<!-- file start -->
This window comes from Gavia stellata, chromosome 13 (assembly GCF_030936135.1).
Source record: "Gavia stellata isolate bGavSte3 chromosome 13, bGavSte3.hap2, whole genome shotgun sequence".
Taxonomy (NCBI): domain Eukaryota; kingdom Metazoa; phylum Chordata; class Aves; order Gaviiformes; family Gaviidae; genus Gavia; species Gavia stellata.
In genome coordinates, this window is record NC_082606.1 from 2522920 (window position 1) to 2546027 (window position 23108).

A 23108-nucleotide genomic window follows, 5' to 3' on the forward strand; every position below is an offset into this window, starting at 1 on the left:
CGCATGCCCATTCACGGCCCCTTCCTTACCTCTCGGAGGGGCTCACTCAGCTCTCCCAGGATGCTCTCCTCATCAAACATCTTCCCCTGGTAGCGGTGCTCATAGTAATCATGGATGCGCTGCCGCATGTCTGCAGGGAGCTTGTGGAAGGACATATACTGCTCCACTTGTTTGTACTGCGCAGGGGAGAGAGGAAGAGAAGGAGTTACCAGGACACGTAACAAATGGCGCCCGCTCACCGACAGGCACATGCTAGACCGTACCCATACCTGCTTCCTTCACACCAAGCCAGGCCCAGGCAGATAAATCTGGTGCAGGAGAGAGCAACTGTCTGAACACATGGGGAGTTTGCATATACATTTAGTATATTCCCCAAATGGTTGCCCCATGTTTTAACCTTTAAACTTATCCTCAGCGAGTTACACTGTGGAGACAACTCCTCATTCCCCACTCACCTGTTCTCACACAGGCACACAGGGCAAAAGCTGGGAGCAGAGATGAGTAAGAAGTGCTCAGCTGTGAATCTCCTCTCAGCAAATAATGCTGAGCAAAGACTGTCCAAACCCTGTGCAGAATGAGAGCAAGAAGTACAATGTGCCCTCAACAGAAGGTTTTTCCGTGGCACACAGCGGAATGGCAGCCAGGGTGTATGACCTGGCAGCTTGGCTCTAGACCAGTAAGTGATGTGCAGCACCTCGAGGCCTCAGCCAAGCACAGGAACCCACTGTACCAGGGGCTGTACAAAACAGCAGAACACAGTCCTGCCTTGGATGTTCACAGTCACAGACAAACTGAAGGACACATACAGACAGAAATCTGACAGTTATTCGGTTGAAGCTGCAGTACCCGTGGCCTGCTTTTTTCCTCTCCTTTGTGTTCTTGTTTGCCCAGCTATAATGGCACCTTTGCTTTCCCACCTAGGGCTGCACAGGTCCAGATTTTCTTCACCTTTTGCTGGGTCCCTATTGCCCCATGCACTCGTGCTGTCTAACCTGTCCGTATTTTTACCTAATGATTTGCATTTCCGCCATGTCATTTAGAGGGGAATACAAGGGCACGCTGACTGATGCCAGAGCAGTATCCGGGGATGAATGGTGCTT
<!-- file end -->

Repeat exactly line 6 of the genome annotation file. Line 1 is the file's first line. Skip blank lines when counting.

CGCATGCCCATTCACGGCCCCTTCCTTACCTCTCGGAGGGGCTCACTCAGCTCTCCCAGGATGCTCTCCTCATCAAACATCTTCCCCTGGTAGCGGTGCTCATAGTAATCATGGATGCGCTGCCGCATGTCTGCAGGGAGCTTGTGGAAGGACATATACTGCTCCACTTGTTTGTACTGCGCAGGGGAGAGAGGAAGAGAAGGAGTTACCAGGACACGTAACAAATGGCGCCCGCTCACCGACAGGCACATGCTAGACCGTACCCATACCTGCTTCCTTCACACCAAGCCAGGCCCAGGCAGATAAATCTGGTGCAGGAGAGAGCAACTGTCTGAACACATGGGGAGTTTGCATATACATTTAGTATATTCCCCAAATGGTTGCCCCATGTTTTAACCTTTAAACTTATCCTCAGCGAGTTACACTGTGGAGACAACTCCTCATTCCCCACTCACCTGTTCTCACACAGGCACACAGGGCAAAAGCTGGGAGCAGAGATGAGTAAGAAGTGCTCAGCTGTGAATCTCCTCTCAGCAAATAATGCTGAGCAAAGACTGTCCAAACCCTGTGCAGAATGAGAGCAAGAAGTACAATGTGCCCTCAACAGAAGGTTTTTCCGTGGCACACAGCGGAATGGCAGCCAGGGTGTATGACCTGGCAGCTTGGCTCTAGACCAGTAAGTGATGTGCAGCACCTCGAGGCCTCAGCCAAGCACAGGAACCCACTGTACCAGGGGCTGTACAAAACAGCAGAACACAGTCCTGCCTTGGATGTTCACAGTCACAGACAAACTGAAGGACACATACAGACAGAAATCTGACAGTTATTCGGTTGAAGCTGCAGTACCCGTGGCCTGCTTTTTTCCTCTCCTTTGTGTTCTTGTTTGCCCAGCTATAATGGCACCTTTGCTTTCCCACCTAGGGCTGCACAGGTCCAGATTTTCTTCACCTTTTGCTGGGTCCCTATTGCCCCATGCACTCGTGCTGTCTAACCTGTCCGTATTTTTACCTAATGATTTGCATTTCCGCCATGTCATTTAGAGGGGAATACAAGGGCACGCTGACTGATGCCAGAGCAGTATCCGGGGATGAATGGTGCTT